In real life code, the good reason I know of to write code like this is to use os.waidid(WNOWAIT) to solve the wait/kill race properly. This is what Duct has been doing, and Nathaniel Smith also described this strategy in https://bugs.python.org/issue38630. The idea is that a waiting thread follows these steps:

1. waitid() with WNOWAIT set, without locking the child
2. after waitid returns, indicating the child has exited, lock the child
3. waitid() without WNOWAIT, or just waitpid(), to reap the zombie child
4. stash the exit status and unlock

Meanwhile a killing thread follows these steps:

1. lock the child
2. check the stashed exit status, and unlock and exit early if it's set
3. otherwise, signal the child and unlock

This strategy solves the race. The killing thread is free to signal while the waiting thread is blocked in step 1. If the killing thread happens to race in between when waitid() returns and when the waiting thread acquires the child lock, the child is a zombie and the kill signal has no effect. This is safe even if other threads (or e.g. the OOM killer) can randomly kill our child: *they* might have to worry about PID reuse, but their signals can never cause *us* to kill an unrelated process. What breaks this scheme is if some thread calls waitpid() and reaps the child outside of the lock, but normally that'd be a pretty unreasonable thing to do, especially since it can only be done by other threads in the parent process. (There's also some complexity around whether multiple threads are allowed to call waitid(WNOWAIT) on the same PID at the same time. I've just had one thread call it, and had other blocking waiters block on a second lock, but maybe that's overcautious.)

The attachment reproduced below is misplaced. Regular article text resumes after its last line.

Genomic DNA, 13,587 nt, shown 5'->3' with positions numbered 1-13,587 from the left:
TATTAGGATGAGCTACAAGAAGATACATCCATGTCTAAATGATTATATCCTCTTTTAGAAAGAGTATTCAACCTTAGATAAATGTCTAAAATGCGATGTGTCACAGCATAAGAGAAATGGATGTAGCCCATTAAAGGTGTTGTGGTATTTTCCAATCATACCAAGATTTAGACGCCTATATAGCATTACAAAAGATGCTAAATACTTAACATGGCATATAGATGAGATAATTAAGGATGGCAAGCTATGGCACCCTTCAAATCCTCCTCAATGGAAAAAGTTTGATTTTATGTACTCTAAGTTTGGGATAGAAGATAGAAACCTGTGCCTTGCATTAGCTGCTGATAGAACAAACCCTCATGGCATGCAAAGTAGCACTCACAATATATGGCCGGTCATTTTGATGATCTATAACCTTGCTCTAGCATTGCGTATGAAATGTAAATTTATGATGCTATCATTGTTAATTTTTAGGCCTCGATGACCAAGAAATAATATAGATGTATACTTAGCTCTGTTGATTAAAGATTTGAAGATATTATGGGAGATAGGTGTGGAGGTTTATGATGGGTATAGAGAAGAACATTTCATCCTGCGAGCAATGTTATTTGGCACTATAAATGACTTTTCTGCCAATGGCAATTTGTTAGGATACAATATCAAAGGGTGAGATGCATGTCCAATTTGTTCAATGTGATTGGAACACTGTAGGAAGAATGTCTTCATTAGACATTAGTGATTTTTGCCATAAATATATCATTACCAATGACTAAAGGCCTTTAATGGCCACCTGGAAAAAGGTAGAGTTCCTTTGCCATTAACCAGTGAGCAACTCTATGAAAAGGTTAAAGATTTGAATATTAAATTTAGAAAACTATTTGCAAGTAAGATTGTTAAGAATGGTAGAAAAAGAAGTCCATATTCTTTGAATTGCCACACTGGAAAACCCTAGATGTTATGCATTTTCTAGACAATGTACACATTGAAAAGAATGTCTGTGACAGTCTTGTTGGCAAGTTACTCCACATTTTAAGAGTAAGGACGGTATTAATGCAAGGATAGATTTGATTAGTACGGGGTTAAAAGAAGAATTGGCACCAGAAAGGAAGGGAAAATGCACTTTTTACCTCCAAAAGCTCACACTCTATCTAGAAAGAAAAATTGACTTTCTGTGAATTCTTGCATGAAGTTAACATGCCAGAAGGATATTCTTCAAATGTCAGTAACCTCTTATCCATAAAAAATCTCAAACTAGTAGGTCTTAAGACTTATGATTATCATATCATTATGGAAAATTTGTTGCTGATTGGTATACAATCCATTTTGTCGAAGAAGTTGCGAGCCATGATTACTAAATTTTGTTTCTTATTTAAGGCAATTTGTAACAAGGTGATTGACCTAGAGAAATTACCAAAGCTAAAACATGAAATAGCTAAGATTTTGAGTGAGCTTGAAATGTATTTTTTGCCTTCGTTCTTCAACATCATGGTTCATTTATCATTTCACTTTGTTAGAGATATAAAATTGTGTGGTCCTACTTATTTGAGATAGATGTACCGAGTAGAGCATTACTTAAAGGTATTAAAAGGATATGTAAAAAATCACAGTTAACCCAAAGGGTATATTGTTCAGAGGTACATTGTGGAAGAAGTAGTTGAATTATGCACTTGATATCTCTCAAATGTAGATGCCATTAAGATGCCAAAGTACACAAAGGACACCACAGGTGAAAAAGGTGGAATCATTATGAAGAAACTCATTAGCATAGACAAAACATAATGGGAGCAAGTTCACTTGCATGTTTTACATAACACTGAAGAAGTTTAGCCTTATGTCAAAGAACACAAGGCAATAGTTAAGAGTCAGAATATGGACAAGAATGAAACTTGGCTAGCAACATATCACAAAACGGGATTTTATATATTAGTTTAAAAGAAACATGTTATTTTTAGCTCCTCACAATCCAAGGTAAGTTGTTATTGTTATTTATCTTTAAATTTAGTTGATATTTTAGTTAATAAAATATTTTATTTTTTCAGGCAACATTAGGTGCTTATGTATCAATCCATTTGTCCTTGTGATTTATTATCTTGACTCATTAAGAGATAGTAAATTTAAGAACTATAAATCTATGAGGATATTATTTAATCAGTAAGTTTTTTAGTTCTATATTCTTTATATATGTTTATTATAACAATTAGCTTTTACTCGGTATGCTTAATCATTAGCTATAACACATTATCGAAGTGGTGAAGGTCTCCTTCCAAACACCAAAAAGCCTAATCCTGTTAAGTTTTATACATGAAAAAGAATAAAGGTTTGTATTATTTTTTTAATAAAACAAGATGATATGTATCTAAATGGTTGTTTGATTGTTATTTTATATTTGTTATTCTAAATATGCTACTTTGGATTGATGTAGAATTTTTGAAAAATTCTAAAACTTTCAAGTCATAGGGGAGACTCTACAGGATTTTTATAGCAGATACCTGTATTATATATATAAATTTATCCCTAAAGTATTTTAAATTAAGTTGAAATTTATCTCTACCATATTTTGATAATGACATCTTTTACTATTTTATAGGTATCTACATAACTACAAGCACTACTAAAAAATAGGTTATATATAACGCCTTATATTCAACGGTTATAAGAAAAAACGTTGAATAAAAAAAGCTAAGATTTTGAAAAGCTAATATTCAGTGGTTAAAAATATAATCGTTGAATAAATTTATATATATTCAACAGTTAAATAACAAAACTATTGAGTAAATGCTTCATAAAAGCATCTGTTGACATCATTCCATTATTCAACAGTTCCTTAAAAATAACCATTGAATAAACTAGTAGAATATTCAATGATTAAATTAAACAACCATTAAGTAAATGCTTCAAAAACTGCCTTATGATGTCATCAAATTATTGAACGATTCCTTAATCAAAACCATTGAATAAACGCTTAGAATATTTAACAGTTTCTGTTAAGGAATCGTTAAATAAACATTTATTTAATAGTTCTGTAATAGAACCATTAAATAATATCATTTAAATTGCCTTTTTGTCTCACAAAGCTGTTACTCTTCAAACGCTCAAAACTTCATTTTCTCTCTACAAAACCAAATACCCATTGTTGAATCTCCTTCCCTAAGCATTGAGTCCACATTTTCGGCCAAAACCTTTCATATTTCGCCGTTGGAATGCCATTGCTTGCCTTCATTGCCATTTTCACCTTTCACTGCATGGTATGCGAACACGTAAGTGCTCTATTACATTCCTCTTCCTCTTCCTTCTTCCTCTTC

So anyway, if you use the strategy above -- precisely because you care about the PID reuse race and want to solve it properly -- and you also happen to use Popen.kill(), then changing Popen.send_signal to reap the child can break you.

I don't think this is a bug per se, but it's a behavior change, which matters to a small set of (abnormally) correct programs. But then again, if Duct is the only project that hits this in practice, maybe I'm making a mountain out of a molehill :)
msg382506 - (view) Author: STINNER Victor (vstinner) * (Python committer) Date: 2020-12-04 16:46
If you care about race conditions in send_signal(), I suggest you to write a PR to use the newly added os.pidfd_open() in subprocess:
https://docs.python.org/dev/library/os.html#os.pidfd_open
msg382524 - (view) Author: Gregory P. Smith (gregory.p.smith) * (Python committer) Date: 2020-12-04 20:16
I agree with Victor.  When code launches a process with subprocess APIs, it is expected that the subprocess module manages the process.

Calling os.waitpid directly instead of using subprocess's APIs breaks that expectation.

Also, WNOWAIT and waitid() (not waitpid()) are not available on all platforms.  Nor is pidfd_open().  Code using any of those for such a PR needs to be conditional on their runtime availability.
History
Date User Action Args
2020-12-04 20:16:42gregory.p.smithsetmessages: + msg382524
2020-12-04 16:46:33vstinnersetmessages: + msg382506
2020-12-04 16:11:53oconnor663setmessages: + msg382498
2020-12-04 11:08:55vstinnersetnosy: + gregory.p.smith, vstinner
messages: + msg382475
2020-12-03 17:05:29oconnor663create